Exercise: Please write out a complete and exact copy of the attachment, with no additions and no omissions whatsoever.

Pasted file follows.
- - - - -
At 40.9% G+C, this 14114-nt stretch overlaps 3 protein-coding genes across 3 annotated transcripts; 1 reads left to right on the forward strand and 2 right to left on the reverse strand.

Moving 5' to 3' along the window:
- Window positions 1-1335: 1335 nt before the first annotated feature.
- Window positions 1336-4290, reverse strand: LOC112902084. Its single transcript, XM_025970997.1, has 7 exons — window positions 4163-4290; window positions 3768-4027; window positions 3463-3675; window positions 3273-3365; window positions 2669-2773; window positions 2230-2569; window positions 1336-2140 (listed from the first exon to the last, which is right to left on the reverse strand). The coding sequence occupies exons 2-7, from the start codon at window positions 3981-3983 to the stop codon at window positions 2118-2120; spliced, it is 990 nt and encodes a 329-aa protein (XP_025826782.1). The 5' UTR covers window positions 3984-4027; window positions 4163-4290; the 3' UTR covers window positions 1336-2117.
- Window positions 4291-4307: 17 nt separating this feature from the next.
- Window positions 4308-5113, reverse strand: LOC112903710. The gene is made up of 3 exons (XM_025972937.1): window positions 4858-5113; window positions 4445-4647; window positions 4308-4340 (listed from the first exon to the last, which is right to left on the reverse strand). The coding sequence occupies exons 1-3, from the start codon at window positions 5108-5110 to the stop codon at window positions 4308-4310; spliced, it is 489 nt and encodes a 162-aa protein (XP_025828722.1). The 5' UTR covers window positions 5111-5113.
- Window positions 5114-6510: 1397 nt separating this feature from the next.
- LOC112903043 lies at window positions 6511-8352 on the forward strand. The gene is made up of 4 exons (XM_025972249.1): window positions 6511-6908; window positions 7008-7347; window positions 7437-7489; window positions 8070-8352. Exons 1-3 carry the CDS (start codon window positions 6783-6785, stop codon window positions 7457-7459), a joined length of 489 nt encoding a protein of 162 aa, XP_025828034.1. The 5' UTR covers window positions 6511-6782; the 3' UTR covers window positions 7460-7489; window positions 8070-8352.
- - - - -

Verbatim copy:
At 40.9% G+C, this 14114-nt stretch overlaps 3 protein-coding genes across 3 annotated transcripts; 1 reads left to right on the forward strand and 2 right to left on the reverse strand.

Moving 5' to 3' along the window:
- Window positions 1-1335: 1335 nt before the first annotated feature.
- Window positions 1336-4290, reverse strand: LOC112902084. Its single transcript, XM_025970997.1, has 7 exons — window positions 4163-4290; window positions 3768-4027; window positions 3463-3675; window positions 3273-3365; window positions 2669-2773; window positions 2230-2569; window positions 1336-2140 (listed from the first exon to the last, which is right to left on the reverse strand). The coding sequence occupies exons 2-7, from the start codon at window positions 3981-3983 to the stop codon at window positions 2118-2120; spliced, it is 990 nt and encodes a 329-aa protein (XP_025826782.1). The 5' UTR covers window positions 3984-4027; window positions 4163-4290; the 3' UTR covers window positions 1336-2117.
- Window positions 4291-4307: 17 nt separating this feature from the next.
- Window positions 4308-5113, reverse strand: LOC112903710. The gene is made up of 3 exons (XM_025972937.1): window positions 4858-5113; window positions 4445-4647; window positions 4308-4340 (listed from the first exon to the last, which is right to left on the reverse strand). The coding sequence occupies exons 1-3, from the start codon at window positions 5108-5110 to the stop codon at window positions 4308-4310; spliced, it is 489 nt and encodes a 162-aa protein (XP_025828722.1). The 5' UTR covers window positions 5111-5113.
- Window positions 5114-6510: 1397 nt separating this feature from the next.
- LOC112903043 lies at window positions 6511-8352 on the forward strand. The gene is made up of 4 exons (XM_025972249.1): window positions 6511-6908; window positions 7008-7347; window positions 7437-7489; window positions 8070-8352. Exons 1-3 carry the CDS (start codon window positions 6783-6785, stop codon window positions 7457-7459), a joined length of 489 nt encoding a protein of 162 aa, XP_025828034.1. The 5' UTR covers window positions 6511-6782; the 3' UTR covers window positions 7460-7489; window positions 8070-8352.